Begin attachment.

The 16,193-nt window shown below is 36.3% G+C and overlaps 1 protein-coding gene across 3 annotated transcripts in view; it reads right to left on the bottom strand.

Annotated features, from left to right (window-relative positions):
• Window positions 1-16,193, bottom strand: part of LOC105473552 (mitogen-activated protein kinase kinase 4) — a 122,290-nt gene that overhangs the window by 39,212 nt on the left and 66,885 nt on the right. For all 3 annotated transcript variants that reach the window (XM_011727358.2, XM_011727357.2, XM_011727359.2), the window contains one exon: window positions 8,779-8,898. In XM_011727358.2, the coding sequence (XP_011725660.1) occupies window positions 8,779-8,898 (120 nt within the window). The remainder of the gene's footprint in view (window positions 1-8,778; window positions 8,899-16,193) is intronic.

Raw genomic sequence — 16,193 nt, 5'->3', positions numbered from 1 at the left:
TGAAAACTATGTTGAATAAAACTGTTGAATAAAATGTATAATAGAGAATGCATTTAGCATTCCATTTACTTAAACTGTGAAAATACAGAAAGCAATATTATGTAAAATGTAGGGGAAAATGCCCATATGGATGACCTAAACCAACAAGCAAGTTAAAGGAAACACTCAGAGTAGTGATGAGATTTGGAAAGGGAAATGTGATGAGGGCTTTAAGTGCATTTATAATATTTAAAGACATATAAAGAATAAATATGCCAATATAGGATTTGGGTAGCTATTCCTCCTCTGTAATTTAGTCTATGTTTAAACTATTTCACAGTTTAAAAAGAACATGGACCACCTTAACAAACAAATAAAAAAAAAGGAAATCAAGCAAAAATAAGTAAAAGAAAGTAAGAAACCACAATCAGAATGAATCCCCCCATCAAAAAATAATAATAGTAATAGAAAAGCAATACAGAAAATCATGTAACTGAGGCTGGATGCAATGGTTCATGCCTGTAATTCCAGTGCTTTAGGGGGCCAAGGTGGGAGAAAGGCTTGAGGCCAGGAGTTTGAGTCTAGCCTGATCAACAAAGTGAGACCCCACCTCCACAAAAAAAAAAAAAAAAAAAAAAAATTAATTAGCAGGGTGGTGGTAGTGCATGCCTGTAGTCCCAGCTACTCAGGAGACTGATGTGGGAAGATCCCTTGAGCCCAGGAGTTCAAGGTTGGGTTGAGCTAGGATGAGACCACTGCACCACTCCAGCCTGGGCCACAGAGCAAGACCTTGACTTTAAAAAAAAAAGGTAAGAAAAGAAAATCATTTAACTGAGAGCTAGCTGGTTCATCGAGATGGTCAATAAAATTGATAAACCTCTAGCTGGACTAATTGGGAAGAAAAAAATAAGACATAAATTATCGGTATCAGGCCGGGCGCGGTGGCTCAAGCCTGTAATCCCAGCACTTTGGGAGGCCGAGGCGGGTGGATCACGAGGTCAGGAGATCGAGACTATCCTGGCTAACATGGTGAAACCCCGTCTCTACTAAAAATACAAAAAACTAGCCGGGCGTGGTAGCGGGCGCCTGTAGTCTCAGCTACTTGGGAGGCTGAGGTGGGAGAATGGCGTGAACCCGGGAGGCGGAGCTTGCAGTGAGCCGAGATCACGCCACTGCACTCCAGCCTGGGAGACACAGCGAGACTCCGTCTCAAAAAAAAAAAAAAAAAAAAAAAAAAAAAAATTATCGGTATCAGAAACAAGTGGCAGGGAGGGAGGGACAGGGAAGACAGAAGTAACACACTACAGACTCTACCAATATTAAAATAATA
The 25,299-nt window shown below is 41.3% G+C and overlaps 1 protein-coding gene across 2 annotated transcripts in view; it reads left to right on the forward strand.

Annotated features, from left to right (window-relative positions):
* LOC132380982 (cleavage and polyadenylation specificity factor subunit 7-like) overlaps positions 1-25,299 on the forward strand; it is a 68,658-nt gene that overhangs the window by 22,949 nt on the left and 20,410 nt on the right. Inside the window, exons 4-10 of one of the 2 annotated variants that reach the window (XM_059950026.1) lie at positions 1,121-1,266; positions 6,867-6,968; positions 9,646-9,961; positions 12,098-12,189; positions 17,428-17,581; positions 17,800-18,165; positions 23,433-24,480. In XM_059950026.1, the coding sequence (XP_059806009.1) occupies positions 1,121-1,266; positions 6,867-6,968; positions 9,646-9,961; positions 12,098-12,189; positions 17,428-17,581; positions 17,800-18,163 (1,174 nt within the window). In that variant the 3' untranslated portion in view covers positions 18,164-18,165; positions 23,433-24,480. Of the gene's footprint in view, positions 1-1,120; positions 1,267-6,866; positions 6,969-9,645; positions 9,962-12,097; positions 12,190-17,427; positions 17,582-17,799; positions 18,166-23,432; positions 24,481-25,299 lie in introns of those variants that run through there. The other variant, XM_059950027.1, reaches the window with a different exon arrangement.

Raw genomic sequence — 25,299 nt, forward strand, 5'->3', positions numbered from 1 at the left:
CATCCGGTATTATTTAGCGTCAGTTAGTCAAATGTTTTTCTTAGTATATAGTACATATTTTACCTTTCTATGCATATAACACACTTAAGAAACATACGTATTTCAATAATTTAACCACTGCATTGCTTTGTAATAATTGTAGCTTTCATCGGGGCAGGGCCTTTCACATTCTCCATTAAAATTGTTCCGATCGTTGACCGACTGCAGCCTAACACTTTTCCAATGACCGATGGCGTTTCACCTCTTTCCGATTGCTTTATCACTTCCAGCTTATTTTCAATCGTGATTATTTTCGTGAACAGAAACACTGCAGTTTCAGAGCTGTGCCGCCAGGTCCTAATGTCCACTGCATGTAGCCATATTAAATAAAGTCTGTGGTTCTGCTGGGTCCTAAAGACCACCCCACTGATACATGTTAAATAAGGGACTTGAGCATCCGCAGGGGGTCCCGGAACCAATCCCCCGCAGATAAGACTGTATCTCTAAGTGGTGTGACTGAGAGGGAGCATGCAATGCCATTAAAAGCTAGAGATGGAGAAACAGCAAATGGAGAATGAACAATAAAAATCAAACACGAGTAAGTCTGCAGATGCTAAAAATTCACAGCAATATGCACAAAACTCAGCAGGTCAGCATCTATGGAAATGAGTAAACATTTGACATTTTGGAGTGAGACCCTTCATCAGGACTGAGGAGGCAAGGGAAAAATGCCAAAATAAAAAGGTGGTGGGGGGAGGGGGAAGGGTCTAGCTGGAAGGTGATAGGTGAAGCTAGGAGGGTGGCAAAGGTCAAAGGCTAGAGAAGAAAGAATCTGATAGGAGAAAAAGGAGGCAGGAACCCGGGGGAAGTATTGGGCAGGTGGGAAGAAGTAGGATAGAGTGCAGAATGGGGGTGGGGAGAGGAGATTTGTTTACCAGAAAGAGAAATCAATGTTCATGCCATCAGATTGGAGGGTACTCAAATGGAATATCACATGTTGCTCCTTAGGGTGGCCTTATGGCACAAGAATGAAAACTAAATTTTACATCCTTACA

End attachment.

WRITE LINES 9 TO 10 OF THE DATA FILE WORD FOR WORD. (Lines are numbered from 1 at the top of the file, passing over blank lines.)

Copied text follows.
Raw genomic sequence — 25,299 nt, forward strand, 5'->3', positions numbered from 1 at the left:
CATCCGGTATTATTTAGCGTCAGTTAGTCAAATGTTTTTCTTAGTATATAGTACATATTTTACCTTTCTATGCATATAACACACTTAAGAAACATACGTATTTCAATAATTTAACCACTGCATTGCTTTGTAATAATTGTAGCTTTCATCGGGGCAGGGCCTTTCACATTCTCCATTAAAATTGTTCCGATCGTTGACCGACTGCAGCCTAACACTTTTCCAATGACCGATGGCGTTTCACCTCTTTCCGATTGCTTTATCACTTCCAGCTTATTTTCAATCGTGATTATTTTCGTGAACAGAAACACTGCAGTTTCAGAGCTGTGCCGCCAGGTCCTAATGTCCACTGCATGTAGCCATATTAAATAAAGTCTGTGGTTCTGCTGGGTCCTAAAGACCACCCCACTGATACATGTTAAATAAGGGACTTGAGCATCCGCAGGGGGTCCCGGAACCAATCCCCCGCAGATAAGACTGTATCTCTAAGTGGTGTGACTGAGAGGGAGCATGCAATGCCATTAAAAGCTAGAGATGGAGAAACAGCAAATGGAGAATGAACAATAAAAATCAAACACGAGTAAGTCTGCAGATGCTAAAAATTCACAGCAATATGCACAAAACTCAGCAGGTCAGCATCTATGGAAATGAGTAAACATTTGACATTTTGGAGTGAGACCCTTCATCAGGACTGAGGAGGCAAGGGAAAAATGCCAAAATAAAAAGGTGGTGGGGGGAGGGGGAAGGGTCTAGCTGGAAGGTGATAGGTGAAGCTAGGAGGGTGGCAAAGGTCAAAGGCTAGAGAAGAAAGAATCTGATAGGAGAAAAAGGAGGCAGGAACCCGGGGGAAGTATTGGGCAGGTGGGAAGAAGTAGGATAGAGTGCAGAATGGGGGTGGGGAGAGGAGATTTGTTTACCAGAAAGAGAAATCAATGTTCATGCCATCAGATTGGAGGGTACTCAAATGGAATATCACATGTTGCTCCTTAGGGTGGCCTTATGGCACAAGAATGAAAACTAAATTTTACATCCTTACA